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Qatar Appoints First Ambassador To Afghanistan Amid Peace Push

The Taliban;s political office in Doha (file photo)
The Taliban;s political office in Doha (file photo)

Qatar has appointed an ambassador to Afghanistan for the first time, as the Persian Gulf nation hosts peace talks aimed at ending the nearly 18-year Afghan war.

Doha, the Qatari capital, hosts the Taliban's semiofficial political office and has been the location of the ongoing talks between the United States and the militant group.

The ruler of Qatar, Sheikh Tamim bin Hamad al-Thani, issued a decree on April 29 appointing Saeed Mubarak al-Khayarin al-Hajri as the ambassador to Kabul.

Afghanistan has an embassy in Qatar, but the Gulf nation maintains no diplomatic presence in the Afghan capital.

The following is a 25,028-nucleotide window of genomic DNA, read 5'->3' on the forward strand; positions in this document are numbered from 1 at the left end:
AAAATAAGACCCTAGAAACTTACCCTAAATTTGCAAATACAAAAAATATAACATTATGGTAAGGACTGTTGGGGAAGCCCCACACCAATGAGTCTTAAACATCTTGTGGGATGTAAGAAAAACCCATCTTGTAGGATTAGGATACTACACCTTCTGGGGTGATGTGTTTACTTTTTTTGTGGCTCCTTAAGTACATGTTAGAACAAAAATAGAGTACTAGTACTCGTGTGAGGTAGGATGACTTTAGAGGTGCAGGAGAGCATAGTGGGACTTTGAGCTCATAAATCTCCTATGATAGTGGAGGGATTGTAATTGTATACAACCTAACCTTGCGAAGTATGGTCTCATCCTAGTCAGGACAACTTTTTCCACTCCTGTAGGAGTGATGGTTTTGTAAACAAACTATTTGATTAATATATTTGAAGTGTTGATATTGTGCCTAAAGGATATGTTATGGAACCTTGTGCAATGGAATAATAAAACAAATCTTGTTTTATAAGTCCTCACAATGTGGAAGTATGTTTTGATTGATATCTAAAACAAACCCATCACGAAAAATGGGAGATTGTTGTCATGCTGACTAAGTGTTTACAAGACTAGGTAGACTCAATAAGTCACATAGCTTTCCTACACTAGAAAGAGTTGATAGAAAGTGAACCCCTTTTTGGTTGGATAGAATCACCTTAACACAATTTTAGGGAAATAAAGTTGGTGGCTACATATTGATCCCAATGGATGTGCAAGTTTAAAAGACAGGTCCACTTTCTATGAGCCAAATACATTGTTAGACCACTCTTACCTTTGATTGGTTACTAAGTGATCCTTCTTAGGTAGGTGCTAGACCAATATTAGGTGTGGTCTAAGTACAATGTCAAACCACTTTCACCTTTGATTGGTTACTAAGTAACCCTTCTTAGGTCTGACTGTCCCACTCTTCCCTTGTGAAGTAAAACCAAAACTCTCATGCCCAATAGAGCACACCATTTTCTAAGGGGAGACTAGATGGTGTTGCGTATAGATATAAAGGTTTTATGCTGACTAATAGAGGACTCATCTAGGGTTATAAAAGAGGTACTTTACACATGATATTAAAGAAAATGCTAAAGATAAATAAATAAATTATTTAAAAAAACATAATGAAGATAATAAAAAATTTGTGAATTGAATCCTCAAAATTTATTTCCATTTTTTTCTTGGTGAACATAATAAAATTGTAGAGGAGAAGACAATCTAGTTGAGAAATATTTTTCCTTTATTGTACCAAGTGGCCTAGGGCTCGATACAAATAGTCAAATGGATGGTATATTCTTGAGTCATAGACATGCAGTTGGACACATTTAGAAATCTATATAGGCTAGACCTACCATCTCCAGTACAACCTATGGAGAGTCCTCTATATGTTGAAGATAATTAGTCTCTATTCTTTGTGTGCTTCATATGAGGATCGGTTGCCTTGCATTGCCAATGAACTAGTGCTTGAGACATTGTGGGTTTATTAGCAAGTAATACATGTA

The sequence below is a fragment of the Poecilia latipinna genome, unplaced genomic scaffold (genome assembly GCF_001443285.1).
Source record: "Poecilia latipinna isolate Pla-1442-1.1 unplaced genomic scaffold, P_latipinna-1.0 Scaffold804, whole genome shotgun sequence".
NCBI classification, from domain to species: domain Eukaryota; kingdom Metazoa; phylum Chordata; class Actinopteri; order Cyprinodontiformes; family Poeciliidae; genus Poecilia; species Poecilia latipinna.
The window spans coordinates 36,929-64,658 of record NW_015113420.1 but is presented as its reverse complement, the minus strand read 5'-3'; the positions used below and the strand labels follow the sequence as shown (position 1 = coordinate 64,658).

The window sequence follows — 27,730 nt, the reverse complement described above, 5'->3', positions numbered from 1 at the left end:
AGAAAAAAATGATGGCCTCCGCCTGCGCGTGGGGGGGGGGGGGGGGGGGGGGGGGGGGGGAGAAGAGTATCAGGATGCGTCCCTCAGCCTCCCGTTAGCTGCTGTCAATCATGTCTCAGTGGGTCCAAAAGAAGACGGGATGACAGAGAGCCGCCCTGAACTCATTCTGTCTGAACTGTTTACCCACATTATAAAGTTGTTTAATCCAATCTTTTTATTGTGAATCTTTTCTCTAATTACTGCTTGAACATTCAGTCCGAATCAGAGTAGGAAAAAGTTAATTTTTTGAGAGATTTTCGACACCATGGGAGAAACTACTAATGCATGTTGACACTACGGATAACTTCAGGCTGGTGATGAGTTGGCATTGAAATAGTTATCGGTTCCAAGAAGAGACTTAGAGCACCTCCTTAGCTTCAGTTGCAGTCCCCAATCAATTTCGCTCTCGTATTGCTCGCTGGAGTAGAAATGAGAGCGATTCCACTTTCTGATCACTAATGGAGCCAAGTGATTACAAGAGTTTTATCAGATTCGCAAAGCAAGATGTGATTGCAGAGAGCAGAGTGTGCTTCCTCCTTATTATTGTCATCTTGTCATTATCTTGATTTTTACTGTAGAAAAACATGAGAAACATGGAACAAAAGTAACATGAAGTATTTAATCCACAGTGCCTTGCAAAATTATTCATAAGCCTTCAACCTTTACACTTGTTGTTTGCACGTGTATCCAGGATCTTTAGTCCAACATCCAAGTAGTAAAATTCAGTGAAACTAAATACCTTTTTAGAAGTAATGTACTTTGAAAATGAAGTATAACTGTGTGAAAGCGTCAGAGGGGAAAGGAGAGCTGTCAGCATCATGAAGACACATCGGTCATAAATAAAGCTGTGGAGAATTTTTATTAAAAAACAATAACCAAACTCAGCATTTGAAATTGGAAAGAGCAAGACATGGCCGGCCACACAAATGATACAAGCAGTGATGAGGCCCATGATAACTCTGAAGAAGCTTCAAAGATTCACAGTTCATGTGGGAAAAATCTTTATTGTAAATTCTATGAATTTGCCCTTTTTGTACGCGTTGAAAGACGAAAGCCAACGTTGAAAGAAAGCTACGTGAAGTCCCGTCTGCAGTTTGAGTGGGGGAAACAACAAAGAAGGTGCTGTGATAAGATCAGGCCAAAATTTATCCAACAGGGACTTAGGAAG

Kabul has close ties with Saudi Arabia and the United Arab Emirates, Doha's rivals in the Gulf region.

U.S. and Taliban negotiators began their sixth round of direct talks in Qatar’s capital on May 1.

U.S. special envoy Zalmay Khalilzad has narrowed the gaps on a potential peace deal under which U.S. forces would withdraw in return for guarantees that Afghanistan will not revert to a haven for international terrorists.

The Taliban has refused to hold talks with the government in Kabul, calling it a Western “puppet.”

An Afghan delegation, including government officials, was scheduled to meet Taliban officials in Doha on April 26. But the talks collapsed after disagreements over the composition of the delegation, which was to meet informally with Taliban leaders.

The Taliban political office was opened in 2013 to facilitate peace talks between the militant group, Kabul, and Washington.

But the talks were derailed after former Afghan President Hamid Karzai objected angrily to the presence of the Taliban's flag and insignia on the grounds of the building.

While Kabul refused to recognize the office, members of the Taliban's political wing have maintained it and it has been provided for by the Qatari government.

With reporting by BBC Persian, Tolo News, and RFE/RL’s Radio Free Afghanistan